At a time when you can download apps loaded with content, both educating, entertaining or otherwise, or drown yourself in content coming at you from streaming giants, the emergence of YouTube Originals is one of the best and most competitive spaces for content.
From Coldplay’s beautiful Everyday Life (Live in Jordan) performances to Robert Downey Jr. hosting a series on what Artificial Intelligence has and can achieve and Creators of Change on Girls Education with Michelle Obama, it continues to focus on unprecedented subjects, brings speakers from around the globe with equally important stories that help shape a better world and remind us what just one person can sometimes achieve.
We, at minimum, learn and become more compassionate towards each other, if nothing else, and more informed about the world. Told in a fashion that is irresistible, once you start on an episode, it is hard to not finish it. The duration of episodes varies but it also depends on what the conversation is about. I’d highly recommend the Coldplay series to begin with, before moving towards stronger subjects.
To find Pakistan’s two-time Academy Award winner, Sharmeen Obaid Chinoy’s ‘FUNDAMENTAL. GENDER JUSTICE. NO EXCEPTIONS on the platform is not exactly surprising since SOC is almost always creating moments of pride for Pakistan by not shying from showcasing the uglier truth, even in the face of threats.
But the reason to watch Rights, Not Roses is not SOC’s name recognition. For one thing, terrible content just doesn’t feature on YouTube Originals at least thus far. For another, as an SOC Films press statement tells us, “The five-episode international documentary series shot and produced by documentary film-makers from SOC FILMS, Safyah Zafar Usmani and Shahrukh Waheed and directed by Sharmeen Obaid Chinoy” have created the first global series to be officially presented and released by YouTube Originals and Refinery29.
A production of SOC Films and Global Fund for Women, it begins from Pakistan before heading to several international locations such as Brazil, Georgia, Kenya and the USA. In the first episode SOC shines a light on one woman’s story and with her a tradition that is socially acceptable but shouldn’t be; it still finds a place in Pakistan because morally reprehensible traditions continue to kill us one day at a time.
“What in the world are we going to do?
Look at what everybody’s going through
What kind of world do you want it to be?”
In episode one of the series (Right, Not Roses), the subject of child marriages takes centerstage. But before it does, as the episode begins, we see faces, shot in various angles, stating various truths where one of them says: “Freedom is the face of autonomy”; “I’m not going to give up” while we see another simply scream. Welcome to the real world of women. These truisms hold true for all of us.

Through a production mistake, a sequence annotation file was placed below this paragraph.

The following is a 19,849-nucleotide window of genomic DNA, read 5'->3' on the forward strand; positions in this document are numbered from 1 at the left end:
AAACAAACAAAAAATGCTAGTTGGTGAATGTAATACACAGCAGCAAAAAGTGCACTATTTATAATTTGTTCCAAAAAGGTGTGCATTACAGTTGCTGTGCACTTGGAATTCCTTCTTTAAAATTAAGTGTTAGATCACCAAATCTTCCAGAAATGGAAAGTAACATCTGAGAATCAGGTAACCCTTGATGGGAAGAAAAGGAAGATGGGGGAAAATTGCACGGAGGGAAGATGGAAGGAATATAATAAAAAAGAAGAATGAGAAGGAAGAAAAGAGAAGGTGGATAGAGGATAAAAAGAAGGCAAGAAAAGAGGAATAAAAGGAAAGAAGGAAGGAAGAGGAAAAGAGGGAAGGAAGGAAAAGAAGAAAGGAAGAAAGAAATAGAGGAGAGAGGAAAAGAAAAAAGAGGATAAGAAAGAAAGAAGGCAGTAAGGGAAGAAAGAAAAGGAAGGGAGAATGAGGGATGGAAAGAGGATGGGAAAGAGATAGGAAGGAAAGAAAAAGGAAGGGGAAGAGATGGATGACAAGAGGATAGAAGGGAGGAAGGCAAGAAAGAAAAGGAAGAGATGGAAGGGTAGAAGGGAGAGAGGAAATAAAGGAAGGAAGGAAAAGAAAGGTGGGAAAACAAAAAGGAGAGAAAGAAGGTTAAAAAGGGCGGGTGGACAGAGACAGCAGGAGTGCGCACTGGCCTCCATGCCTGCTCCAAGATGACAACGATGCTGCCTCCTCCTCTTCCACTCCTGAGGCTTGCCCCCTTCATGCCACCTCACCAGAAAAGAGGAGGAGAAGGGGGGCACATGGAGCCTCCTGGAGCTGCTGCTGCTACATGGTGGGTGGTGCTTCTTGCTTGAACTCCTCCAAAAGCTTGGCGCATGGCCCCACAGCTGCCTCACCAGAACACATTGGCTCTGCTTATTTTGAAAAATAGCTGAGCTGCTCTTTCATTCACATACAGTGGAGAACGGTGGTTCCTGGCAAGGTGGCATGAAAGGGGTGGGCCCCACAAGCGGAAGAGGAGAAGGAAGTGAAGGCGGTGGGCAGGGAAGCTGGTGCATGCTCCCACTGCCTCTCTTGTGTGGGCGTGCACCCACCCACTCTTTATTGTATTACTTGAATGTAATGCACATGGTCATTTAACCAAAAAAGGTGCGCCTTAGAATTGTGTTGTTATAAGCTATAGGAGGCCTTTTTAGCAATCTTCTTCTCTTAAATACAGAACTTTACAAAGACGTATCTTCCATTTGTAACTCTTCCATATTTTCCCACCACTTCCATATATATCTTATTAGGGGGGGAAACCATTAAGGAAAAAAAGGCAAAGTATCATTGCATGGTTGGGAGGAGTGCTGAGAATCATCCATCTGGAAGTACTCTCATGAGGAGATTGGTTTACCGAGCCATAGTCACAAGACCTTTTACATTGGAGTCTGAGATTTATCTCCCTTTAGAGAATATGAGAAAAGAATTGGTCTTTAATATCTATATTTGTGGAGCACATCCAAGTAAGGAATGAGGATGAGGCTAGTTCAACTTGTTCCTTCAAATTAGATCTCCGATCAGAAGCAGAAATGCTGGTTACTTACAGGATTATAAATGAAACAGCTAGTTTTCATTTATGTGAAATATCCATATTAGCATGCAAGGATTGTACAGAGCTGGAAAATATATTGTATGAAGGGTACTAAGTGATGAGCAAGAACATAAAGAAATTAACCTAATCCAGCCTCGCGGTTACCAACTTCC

As we are introduced to the crux of the episode, ‘Right, Not Roses – Ending Child Marriages and Forced Marriages in Pakistan’ – the statistics alone bring a sense of horror: In 3 out of 4 states, the legal age of marriage for a girl is 16 and 18 for a man. There are laws that exist to prevent child marriages, but 21 percent of girls in Pakistan are married well before the age of 18. Let that sink in as the piano gently weeps in the background.
We enter Pakistan and are in the province of Kyber-Pakhthunkhwa as we are introduced to the hidden star in our midst, the dynamic woman that is Rukhshanda Naz, Founder, Noor Education Trust and an inspiring women’s activist. She directly tells us that archaic traditions exist that contribute to this horrifying statistic. Through the streets of KP, as the scenes move, we learn about her family including an authoritative father figure and a submissive mother taking care of children; there is a significant age difference between them. Naz tells us how she noticed it when she got older; her mother was 13 when she was married to her father. What is worse is how she tells us that age is still acceptable in many households. As the episode moves on we learn she has spent her whole life fighting patriarchal norms in the courts. We go to Peshawar to a primary girl’s school where she beautifully talks to the children and talks to the class; she tells them to puts the books aside.
She asks them to show her some drawings where the girls have drawn images of fathers forcing their daughters to marriage and how all of it is acceptable in society.
From there, we see more figures, we learn more. But this scene with the children brings a kind of brain block. When you see their innocent faces and their drawings and their thoughts, the statistic shapeshifts. It is no longer a statistic. But this rips away the statistic and gives it a face and once it does, it is hard to remove it from memory.
You must watch it to see how the rest unfolds. It is a remarkable story, directed by Sharmeen Obaid Chinoy, of one of the heroes in our midst, who some of us might have known nothing about had it not been for this effort and for that achievement of hope; you can watch it and applaud SOC Films and root for the woman that is Rakhshanda Naz. What a remarkable story.